LOS ANGELES--You can close your eyes and let your imagination run wild, LeBron James dribbling the ball at Staples Center, pushing toward the basket. The defenders collapse around maybe the strongest ball handler the game has seen. And instead of forcing a shot, he just lobs the ball near the rim for a long-armed, spring-legged, one-eyebrowed star for an easy two points.
Anthony Davis will become a Los Angeles Laker, validating the Las Vegas bookmakers that had the team as the favorite to win the 2020 NBA championship in the afterglow of the Toronto Raptors' dethroning of the Golden State Warriors this past week. But Davis isn't reason alone to think the Lakers can get to the top of a reshuffled Western Conference.
Getting Davis is a huge move for the Lakers as they try to become credible contenders after missing the playoffs in James' first season with the team. It's not the only move -- it's the first.
By getting Davis, the Lakers did the only thing they could this summer to put them in the conversation for a meaningful free agency signing -- the kind of addition that could matter in late May and early June next year, and not just the kind that would help them be a tougher out early in the playoffs.
Imagine it again, James pushing the ball in the paint, the defense putting all its focus on him and the target closest to the basket, Davis. Now imagine a third option, another All-Star player, at the three-point line, ready and waiting to receive the ball before knocking down a shot.
It's a real possibility. That, as much as the Davis acquisition, is why it's reasonable to think the Lakers can win their 17th NBA title, which would be their first in a decade.
Getting Davis gives you a chance, but that was the easiest part of the equation. Filling in around him? That'll be the difference between another banner or not.
The addition of a third "max" star relies on whether the Lakers created enough salary-cap space to sign one. That depends on when the trade with Davis is actually consummated and not just agreed upon.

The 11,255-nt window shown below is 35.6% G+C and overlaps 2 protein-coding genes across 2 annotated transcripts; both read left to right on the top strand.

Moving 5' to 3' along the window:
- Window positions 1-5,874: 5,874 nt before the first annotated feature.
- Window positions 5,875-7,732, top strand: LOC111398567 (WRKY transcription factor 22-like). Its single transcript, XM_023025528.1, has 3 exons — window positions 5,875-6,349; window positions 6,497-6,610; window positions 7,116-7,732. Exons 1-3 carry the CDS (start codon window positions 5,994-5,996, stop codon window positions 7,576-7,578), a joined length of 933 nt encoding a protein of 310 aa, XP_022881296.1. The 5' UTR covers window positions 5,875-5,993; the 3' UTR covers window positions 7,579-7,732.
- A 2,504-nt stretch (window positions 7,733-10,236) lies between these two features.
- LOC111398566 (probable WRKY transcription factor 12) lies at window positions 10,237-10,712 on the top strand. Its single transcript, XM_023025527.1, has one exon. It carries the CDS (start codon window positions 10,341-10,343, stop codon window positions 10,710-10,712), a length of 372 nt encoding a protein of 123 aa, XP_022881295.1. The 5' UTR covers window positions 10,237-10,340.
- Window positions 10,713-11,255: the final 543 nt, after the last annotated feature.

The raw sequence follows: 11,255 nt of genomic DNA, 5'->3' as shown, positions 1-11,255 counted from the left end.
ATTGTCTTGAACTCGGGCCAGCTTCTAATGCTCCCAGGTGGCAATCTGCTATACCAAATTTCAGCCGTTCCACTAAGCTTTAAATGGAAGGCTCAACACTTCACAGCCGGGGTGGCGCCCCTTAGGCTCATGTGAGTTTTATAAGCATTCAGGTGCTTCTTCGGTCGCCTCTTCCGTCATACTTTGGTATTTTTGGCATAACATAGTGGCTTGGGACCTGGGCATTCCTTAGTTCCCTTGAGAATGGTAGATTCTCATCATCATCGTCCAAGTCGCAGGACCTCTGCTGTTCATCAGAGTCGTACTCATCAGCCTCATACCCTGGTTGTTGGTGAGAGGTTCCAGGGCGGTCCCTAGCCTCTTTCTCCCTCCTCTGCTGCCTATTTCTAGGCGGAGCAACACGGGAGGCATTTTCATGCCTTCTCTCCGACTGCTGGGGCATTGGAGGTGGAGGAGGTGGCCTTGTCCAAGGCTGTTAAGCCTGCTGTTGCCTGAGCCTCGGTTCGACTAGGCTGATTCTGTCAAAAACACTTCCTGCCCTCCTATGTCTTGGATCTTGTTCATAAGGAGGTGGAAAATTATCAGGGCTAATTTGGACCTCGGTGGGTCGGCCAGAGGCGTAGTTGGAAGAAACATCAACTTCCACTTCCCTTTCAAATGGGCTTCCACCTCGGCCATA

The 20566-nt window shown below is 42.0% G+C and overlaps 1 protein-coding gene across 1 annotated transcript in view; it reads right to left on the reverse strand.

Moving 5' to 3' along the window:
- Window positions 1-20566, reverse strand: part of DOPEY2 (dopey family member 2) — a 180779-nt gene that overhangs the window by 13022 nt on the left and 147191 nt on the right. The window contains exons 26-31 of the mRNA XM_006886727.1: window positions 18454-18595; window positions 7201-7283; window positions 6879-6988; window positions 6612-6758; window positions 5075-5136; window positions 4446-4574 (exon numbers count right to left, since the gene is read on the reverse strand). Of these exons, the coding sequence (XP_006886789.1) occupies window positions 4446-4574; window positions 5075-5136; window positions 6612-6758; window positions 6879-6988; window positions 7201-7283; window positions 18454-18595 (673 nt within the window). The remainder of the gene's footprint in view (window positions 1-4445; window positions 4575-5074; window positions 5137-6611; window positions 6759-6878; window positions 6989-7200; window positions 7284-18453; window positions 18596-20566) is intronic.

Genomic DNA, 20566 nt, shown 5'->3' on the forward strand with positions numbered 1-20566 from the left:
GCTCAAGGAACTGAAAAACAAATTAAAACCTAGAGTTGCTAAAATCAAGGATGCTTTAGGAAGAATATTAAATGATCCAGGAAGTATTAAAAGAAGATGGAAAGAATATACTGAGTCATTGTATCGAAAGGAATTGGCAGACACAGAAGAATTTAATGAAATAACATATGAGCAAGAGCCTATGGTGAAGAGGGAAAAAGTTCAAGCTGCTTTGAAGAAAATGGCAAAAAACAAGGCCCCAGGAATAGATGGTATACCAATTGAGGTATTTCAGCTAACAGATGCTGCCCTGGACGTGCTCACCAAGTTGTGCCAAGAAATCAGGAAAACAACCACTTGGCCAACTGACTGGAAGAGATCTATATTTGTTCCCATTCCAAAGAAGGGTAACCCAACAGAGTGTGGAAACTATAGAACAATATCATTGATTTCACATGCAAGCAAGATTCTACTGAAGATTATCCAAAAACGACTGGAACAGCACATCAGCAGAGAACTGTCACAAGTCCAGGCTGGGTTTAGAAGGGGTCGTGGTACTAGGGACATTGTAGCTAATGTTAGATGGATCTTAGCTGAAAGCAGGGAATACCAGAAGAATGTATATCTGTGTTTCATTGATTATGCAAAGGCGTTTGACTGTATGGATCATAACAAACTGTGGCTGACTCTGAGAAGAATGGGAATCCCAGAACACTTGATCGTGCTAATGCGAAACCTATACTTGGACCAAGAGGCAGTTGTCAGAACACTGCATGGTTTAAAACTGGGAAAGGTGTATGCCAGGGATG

Kyrie Irving probably should be the Lakers' top choice. He reportedly wanted to pair with Davis -- a desire that fueled hope in Boston, New York and Brooklyn. He's already succeeded alongside James in Cleveland and is a prolific shooter -- he made more than 45% of his catch-and-shoot three-pointers.
Irving, though, already split with James once, and as he likely leaves Boston, he'll take with him plenty of blame for the dysfunction inside the Celtics' locker room.
A more stable choice with the Lakers' cap space, should they want to use most of it on one player, would be Kemba Walker. He is also an All-Star, and he'd come with far less baggage. But Walker is not the shooter and playmaker Irving is, and playing with stars like James and Davis in Los Angeles would be a huge adjustment for someone used to carrying the scoring load in Charlotte.
Jimmy Butler, another max-level player who would eat up all the cap room, proved his value in the postseason with Philadelphia, even if he's not a traditional shooter that you'd want to add. He's proven he can make winning plays on a team with plenty of other scorers and ball handlers, and that's a critical skill in a next-tier star when assembling a "Big Three." Philadelphia knows all of this and can offer more money and years in free agency than the Lakers. Like Irving, Butler comes with baggage after bad exits from Chicago and Minnesota.
If the Lakers don't view Kyle Kuzma as the ideal starter next to James and Davis, a guy like Milwaukee's Khris Middleton would help them on both sides of the ball, particularly behind the three-point line. Could they welcome back D'Angelo Russell if Irving ends up in Brooklyn?
Those could be options. The Lakers, though, might have to look at others if the trade is so structured that they end up without the space for another max contract..
The Lakers could veer from another superstar hunt -- and if there was ever a time to argue for that, it would be on the heels of the Raptors beating a "super team" with a star and a team of role players -- and they could spread their money around to a couple of free agents who best fit around James, Davis and Kuzma.
A player like J.J. Redick, who had some interest in signing with the Lakers last summer before the team elected to spend money on players like Rajon Rondo, Kentavious Caldwell-Pope and Michael Beasley, would be an incredible fit -- the kind of three-point sniper the Lakers desperately needed last season. Brook Lopez, whom the Lakers let walk last year, would be a perfect fit, although he'd be coming back a lot more expensive.
Bojan Bogdanovic is coming off a career year in Indiana during which he scored more than 18 points per game while shooting better than 40% from three-point range for the second consecutive season. Speaking of the champion Raptors, Danny Green is almost a perfect fifth starter in any lineup looking for shooting and defense.
Patrick Beverley would help the Lakers' defense while giving them a guard comfortable playing off the ball. So would Ricky Rubio, though he hasn't shown that he's been able to force defenses to stretch.
Getting Davis wasn't the big challenge -- his representation did everything in its power to get him to the Lakers. The Lakers had to give up a lot, but Davis is the star.
The challenge for general manager Rob Pelinka and the rest of the front office will be what comes next. That's where the Lakers can cement themselves as the favorite in 2020.
(c)2019 Los Angeles Times
Visit the Los Angeles Times at www.latimes.com
Distributed by Tribune Content Agency, LLC.